Bernard Crowe (AKA Lotsapoppa)

The Story of Bernard “Lotsapoppa” Crowe 

Bernard Crowe

Bernard “Lotsapoppa” Crowe

Bernard Crowe was a marijuana dealer in Los Angeles who became involved with the Manson family only through a drug deal which, from the beginning, was intended to be a robbery by Charles “Tex” Watson through his former girlfriend, or ex-girlfriend, Luella; the family needed money and Tex would do anything the family needed.

On July 1, 1969, Watson hatched a plan to purchase a large amount of marijuana but he needed to borrow the cash from Luella. The deal was for 25 kilos of marijuana for $2,500 which Tex would allow Luella to keep three kilos for herself if she could come up with the cash to make the initial purchase and help him sell off the rest, before he skimmed some off the top himself of course. However, Tex would need to meet with a local dealer who would only deal with him personally and the lowest quantity he would supply was 25 kilos at a minimum.

Luella didn’t have the cash for such a transaction, but she knew someone who did and who would likely want the rest of the goods so that they could each effectively take their cuts, three kilos each for free, and supply the rest to the person she knew would have the money. His name was Bernard “Lotsapoppa” Crowe and he was a dealer Luella knew who could easily put up the cash in turn for the majority of drugs. Unknown to Luella, Tex had no intent of delivering and was planning to steal the cash.

In Tex Watson’s book “Will You Die for Me” he recalled:

“I called Luella… on July 1 and said that the Family had $100 and wanted to buy a kilo of grass, but our Mafia vending-machine connection would only sell 25 kilos at a throw, for a cool $2,500…. She called back and told me that she knew somebody who was interested in buying the extra kilos, but she needed to make some money out of the deal as well.”

Once Luella introduced Crow to Tex, Crow took one look at him and decided that he would be driving the two where they needed to go for the transaction and not only that, but he would be keeping Luella in his big black Cadillac with two body guards as ‘collateral’ until Tex returned with the goods. The group drove to a location and as Tex exited the vehicle and received the cash, he left to meet his dealer. He never returned.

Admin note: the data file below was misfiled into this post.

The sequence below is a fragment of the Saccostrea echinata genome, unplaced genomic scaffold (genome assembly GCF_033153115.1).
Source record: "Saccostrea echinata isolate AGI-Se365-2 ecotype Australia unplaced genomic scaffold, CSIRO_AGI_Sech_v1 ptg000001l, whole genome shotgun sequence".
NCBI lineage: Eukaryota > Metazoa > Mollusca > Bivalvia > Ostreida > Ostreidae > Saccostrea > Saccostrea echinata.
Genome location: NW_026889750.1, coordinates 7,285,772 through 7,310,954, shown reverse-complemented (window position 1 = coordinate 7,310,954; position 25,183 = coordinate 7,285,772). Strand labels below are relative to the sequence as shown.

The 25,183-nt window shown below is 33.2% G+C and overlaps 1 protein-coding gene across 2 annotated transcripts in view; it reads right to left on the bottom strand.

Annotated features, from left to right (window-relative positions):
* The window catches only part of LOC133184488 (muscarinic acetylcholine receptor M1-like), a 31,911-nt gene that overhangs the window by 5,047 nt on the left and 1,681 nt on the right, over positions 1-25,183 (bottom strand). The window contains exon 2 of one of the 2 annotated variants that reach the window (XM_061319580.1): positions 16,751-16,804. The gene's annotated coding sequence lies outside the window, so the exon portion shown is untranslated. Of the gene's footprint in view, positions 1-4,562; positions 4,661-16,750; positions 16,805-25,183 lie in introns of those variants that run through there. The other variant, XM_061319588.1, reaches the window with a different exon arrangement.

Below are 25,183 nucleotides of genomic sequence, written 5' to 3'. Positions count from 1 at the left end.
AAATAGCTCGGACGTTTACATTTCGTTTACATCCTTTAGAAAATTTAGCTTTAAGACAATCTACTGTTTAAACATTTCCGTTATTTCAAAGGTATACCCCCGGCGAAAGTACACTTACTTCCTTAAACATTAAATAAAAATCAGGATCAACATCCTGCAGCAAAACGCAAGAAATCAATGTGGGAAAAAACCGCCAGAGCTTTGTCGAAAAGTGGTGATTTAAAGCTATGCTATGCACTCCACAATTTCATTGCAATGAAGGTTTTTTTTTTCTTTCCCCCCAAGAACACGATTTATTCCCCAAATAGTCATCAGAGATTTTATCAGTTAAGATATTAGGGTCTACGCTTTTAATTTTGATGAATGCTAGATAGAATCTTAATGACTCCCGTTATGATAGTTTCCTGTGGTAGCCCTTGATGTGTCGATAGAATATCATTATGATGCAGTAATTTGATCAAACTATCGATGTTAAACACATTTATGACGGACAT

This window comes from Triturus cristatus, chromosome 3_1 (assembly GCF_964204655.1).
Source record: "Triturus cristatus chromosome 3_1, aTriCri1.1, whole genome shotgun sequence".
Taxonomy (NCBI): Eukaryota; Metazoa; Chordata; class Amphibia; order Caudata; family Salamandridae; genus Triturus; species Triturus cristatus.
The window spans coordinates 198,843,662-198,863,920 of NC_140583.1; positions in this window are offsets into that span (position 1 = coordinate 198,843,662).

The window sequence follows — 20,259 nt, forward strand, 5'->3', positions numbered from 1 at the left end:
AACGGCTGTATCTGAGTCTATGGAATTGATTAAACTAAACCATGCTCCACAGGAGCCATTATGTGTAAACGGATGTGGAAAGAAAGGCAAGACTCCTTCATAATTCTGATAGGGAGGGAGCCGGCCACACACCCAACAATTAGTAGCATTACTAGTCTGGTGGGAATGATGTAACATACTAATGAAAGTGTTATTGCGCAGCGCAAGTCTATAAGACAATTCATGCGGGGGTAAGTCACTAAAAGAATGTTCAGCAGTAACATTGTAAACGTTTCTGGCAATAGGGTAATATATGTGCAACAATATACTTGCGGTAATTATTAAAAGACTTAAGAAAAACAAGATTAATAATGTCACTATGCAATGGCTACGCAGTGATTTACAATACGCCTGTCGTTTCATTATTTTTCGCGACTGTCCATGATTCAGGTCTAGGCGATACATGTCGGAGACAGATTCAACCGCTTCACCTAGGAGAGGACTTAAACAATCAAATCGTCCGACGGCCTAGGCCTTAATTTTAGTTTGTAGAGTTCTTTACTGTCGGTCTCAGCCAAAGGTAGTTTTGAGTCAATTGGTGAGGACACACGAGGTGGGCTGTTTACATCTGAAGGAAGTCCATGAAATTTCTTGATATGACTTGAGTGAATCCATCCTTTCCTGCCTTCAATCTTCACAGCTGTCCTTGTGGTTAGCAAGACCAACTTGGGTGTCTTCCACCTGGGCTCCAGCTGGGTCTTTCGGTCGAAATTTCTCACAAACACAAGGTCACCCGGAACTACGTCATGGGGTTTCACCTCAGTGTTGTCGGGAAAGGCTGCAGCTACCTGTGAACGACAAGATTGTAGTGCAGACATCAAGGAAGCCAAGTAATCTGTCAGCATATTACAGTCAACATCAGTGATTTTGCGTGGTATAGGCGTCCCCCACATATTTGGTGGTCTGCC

In Tex Watson’s book “Will You Die for Me” he recalled:

“… it didn’t much matter to me what they did to Luella, as long as I got the money for Charlie. They gave me the cash and I went straight into the front of the apartment and straight out the back and T.J. and I were off to the ranch.”

By the time Tex arrived back to Spahn Ranch with the cash for Charlie, Crowe was already calling the Ranch looking for Tex and spoke to Charles Manson, who said he had no idea where Tex was and that he had fled the ranch weeks ago; Crowe countered that he did not believe it and if his cash was not immediately returned that he and his drug dealing crew would come down to the ranch and wipe the whole place out.

Manson decided to get the jump on the situation and left with family member Thomas Walleman, or “TJ” to go find Crowe with the intent to kill him. Walleman was the intended shooter and had a .22 Bluntline Revolver on him, the same gun which would later be used in the Tate and Labianca murders, however, when Manson and Walleman arrived, Walleman chickened out and Manson did the shooting after which the two men fled the scene, but not before stealing a leather jacket which would later be found on Manson during the Spahn Ranch raid.

“I had to shoot Lotsapoppa,” — Charles Manson

Manson believed he had killed Crowe, especially when he had heard the next day that the dumped body of a Black Panther member was found killed from a shooting. This is where the whole connection of Bernard “Lotsapoppa” Crowe and the Black Panther Party came from. Not only did Crowe recover from his injuries but he wasn’t a member of the Black Panthers; this was entirely assumed by Manson and his associates.

Los Angeles County ADA Vincent Bugliosi later called Crowe as a witness in the Manson Trial, which was the first time Manson realized he wasn’t dead. Bernard Crowe is considered further evidence that although Manson often removed himself from the killings and he himself was not physically present during the Tate and Labianca murders, he himself did in fact hold the ability and intent to kill. He was also heard bragging about what he believed was the killing of another ‘blackie” among family members at the ranch.

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